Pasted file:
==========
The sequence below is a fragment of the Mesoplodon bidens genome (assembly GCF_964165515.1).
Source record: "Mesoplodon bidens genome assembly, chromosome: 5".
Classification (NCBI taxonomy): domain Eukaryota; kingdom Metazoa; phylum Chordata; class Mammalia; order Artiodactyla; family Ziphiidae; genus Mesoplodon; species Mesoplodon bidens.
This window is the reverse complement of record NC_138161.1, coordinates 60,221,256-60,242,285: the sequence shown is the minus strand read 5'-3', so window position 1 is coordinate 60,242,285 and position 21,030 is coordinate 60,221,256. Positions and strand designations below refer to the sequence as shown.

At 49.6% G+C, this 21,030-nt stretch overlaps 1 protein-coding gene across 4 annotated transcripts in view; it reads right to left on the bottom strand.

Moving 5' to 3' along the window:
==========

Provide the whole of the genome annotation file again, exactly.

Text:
The sequence below is a fragment of the Mesoplodon bidens genome (assembly GCF_964165515.1).
Source record: "Mesoplodon bidens genome assembly, chromosome: 5".
Classification (NCBI taxonomy): domain Eukaryota; kingdom Metazoa; phylum Chordata; class Mammalia; order Artiodactyla; family Ziphiidae; genus Mesoplodon; species Mesoplodon bidens.
This window is the reverse complement of record NC_138161.1, coordinates 60,221,256-60,242,285: the sequence shown is the minus strand read 5'-3', so window position 1 is coordinate 60,242,285 and position 21,030 is coordinate 60,221,256. Positions and strand designations below refer to the sequence as shown.

At 49.6% G+C, this 21,030-nt stretch overlaps 1 protein-coding gene across 4 annotated transcripts in view; it reads right to left on the bottom strand.

Moving 5' to 3' along the window: